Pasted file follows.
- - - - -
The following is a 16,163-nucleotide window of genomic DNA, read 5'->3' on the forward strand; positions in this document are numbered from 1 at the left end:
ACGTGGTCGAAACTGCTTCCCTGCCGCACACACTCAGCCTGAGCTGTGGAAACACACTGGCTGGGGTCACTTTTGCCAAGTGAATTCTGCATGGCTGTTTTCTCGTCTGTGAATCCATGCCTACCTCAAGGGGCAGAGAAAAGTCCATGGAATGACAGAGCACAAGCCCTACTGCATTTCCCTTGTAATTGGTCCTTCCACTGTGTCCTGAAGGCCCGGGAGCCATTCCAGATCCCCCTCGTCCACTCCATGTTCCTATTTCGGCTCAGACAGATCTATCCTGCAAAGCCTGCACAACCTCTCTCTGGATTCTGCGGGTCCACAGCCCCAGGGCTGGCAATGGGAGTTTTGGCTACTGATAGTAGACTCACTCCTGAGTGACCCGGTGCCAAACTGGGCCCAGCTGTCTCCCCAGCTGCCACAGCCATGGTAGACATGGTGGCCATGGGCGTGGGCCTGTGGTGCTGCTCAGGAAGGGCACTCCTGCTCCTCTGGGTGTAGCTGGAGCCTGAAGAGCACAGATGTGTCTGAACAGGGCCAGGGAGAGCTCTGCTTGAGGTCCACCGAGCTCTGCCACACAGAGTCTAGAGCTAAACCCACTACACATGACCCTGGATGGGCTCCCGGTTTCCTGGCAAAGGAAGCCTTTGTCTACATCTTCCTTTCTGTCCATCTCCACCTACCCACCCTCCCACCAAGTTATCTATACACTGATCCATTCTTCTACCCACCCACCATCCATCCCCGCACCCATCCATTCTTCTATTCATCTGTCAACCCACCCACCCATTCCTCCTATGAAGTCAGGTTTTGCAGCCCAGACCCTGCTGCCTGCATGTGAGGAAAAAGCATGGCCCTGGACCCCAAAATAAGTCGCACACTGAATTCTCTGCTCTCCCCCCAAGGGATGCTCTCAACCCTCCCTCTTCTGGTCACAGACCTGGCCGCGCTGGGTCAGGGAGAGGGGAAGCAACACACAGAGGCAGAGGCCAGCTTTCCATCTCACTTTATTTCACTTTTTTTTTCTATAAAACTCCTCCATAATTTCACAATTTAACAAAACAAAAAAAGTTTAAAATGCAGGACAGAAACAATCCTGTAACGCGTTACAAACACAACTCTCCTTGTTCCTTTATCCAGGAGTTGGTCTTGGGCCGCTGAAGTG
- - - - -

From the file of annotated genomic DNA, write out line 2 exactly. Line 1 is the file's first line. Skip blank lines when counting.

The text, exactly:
ACGTGGTCGAAACTGCTTCCCTGCCGCACACACTCAGCCTGAGCTGTGGAAACACACTGGCTGGGGTCACTTTTGCCAAGTGAATTCTGCATGGCTGTTTTCTCGTCTGTGAATCCATGCCTACCTCAAGGGGCAGAGAAAAGTCCATGGAATGACAGAGCACAAGCCCTACTGCATTTCCCTTGTAATTGGTCCTTCCACTGTGTCCTGAAGGCCCGGGAGCCATTCCAGATCCCCCTCGTCCACTCCATGTTCCTATTTCGGCTCAGACAGATCTATCCTGCAAAGCCTGCACAACCTCTCTCTGGATTCTGCGGGTCCACAGCCCCAGGGCTGGCAATGGGAGTTTTGGCTACTGATAGTAGACTCACTCCTGAGTGACCCGGTGCCAAACTGGGCCCAGCTGTCTCCCCAGCTGCCACAGCCATGGTAGACATGGTGGCCATGGGCGTGGGCCTGTGGTGCTGCTCAGGAAGGGCACTCCTGCTCCTCTGGGTGTAGCTGGAGCCTGAAGAGCACAGATGTGTCTGAACAGGGCCAGGGAGAGCTCTGCTTGAGGTCCACCGAGCTCTGCCACACAGAGTCTAGAGCTAAACCCACTACACATGACCCTGGATGGGCTCCCGGTTTCCTGGCAAAGGAAGCCTTTGTCTACATCTTCCTTTCTGTCCATCTCCACCTACCCACCCTCCCACCAAGTTATCTATACACTGATCCATTCTTCTACCCACCCACCATCCATCCCCGCACCCATCCATTCTTCTATTCATCTGTCAACCCACCCACCCATTCCTCCTATGAAGTCAGGTTTTGCAGCCCAGACCCTGCTGCCTGCATGTGAGGAAAAAGCATGGCCCTGGACCCCAAAATAAGTCGCACACTGAATTCTCTGCTCTCCCCCCAAGGGATGCTCTCAACCCTCCCTCTTCTGGTCACAGACCTGGCCGCGCTGGGTCAGGGAGAGGGGAAGCAACACACAGAGGCAGAGGCCAGCTTTCCATCTCACTTTATTTCACTTTTTTTTTCTATAAAACTCCTCCATAATTTCACAATTTAACAAAACAAAAAAAGTTTAAAATGCAGGACAGAAACAATCCTGTAACGCGTTACAAACACAACTCTCCTTGTTCCTTTATCCAGGAGTTGGTCTTGGGCCGCTGAAGTG